Sunburn can be a painful problem

St Johns Wort, a wild perennial plant.
St Johns Wort, a wild perennial plant.

Standing on top of The Cheviot a few Saturdays ago, marshalling the Chevy Chase fell race for four hours, soaked to the skin and freezing cold, my mind was a long way from thinking about sunburn.

However, we have seen several cases of ‘sunburn’, also known as photosensitisation, in farm animals recently, particularly cattle.

Some of the causes listed above are genetic so often it is best not to breed from affected animals again, or their offspring.

As with humans, it isn’t necessarily just the bright sunny days when this problem occurs – UV rays can be just as harmful when it’s cloudy because animals are less likely to seek shelter.

The problem is pretty easily diagnosed.

The skin, normally white patches, appears ulcerated and scaly, and generally the areas pointing towards the sun are most affected, ie around the spine, ears and face, but also the udder if they have been lying down.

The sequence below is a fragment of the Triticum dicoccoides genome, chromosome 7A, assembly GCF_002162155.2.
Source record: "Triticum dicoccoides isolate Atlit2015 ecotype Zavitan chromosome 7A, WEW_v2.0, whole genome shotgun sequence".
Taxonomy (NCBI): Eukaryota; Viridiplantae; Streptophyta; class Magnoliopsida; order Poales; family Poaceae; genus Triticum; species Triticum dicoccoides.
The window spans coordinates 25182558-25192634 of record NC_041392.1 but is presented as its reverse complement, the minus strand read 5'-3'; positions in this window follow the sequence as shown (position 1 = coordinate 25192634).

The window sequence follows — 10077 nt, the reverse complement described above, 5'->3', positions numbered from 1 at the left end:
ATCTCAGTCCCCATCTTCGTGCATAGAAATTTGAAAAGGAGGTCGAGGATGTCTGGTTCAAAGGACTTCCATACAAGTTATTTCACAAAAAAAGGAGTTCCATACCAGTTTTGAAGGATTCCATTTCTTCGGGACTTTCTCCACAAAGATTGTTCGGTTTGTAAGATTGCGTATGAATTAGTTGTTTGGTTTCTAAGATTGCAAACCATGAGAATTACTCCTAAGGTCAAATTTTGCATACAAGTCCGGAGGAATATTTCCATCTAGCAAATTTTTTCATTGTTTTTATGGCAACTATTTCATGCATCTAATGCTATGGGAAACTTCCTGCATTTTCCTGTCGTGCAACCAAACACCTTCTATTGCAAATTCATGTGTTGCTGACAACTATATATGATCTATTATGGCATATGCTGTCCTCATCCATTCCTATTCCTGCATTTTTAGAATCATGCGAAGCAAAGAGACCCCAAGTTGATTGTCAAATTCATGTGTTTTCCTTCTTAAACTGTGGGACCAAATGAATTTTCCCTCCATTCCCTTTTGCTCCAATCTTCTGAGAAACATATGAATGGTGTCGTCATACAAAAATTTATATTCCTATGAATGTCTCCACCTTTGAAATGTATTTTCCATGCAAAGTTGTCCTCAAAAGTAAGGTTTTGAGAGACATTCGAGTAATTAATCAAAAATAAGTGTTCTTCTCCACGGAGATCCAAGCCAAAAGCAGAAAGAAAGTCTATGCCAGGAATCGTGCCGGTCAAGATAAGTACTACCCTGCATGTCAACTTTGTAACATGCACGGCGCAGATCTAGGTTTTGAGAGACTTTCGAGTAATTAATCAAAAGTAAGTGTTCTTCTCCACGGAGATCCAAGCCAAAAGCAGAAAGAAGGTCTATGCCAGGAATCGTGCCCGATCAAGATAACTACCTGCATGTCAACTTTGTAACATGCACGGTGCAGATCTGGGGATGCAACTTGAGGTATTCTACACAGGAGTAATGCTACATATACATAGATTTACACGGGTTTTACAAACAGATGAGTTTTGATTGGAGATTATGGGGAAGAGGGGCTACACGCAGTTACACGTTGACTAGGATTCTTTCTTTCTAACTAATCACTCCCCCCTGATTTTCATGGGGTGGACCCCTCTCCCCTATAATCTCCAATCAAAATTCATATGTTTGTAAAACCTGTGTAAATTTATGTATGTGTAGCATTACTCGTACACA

Sometimes the affected animals seem completely unaffected, but we treat mainly to prevent a secondary infection, and to provide pain relief.

Obviously the sun is essential for photosensitisation to occur, but we usually see only individual animals affected where a chemical in the body has made the skin sensitive to sunlight.

This chemical builds up due to either a defect in the animal’s metabolism of its own red blood cells or plants such as St John’s Wort for cattle, or Bog Asphodel in sheep.

It can also be seen in animals with liver failure, or due to a localised reaction to the sap of some plants.

When treated with pain killers, antibiotics and shelter from sunlight, most animals recover within a few weeks.

Similarly to humans, the affected areas peel off and new skin grows underneath.

Problems can occur if the cow is feeding a young calf and her udder is affected as often she is too painful to allow suckling.

Some of the causes listed above are genetic so often it is best not to breed from affected animals again, or their offspring.

So whilst most of us look forward to enjoying some lovely hot, sunny summer weather, spare a thought for the animals affected by photosensitisation, who are banished to the shady sheds for the next few months.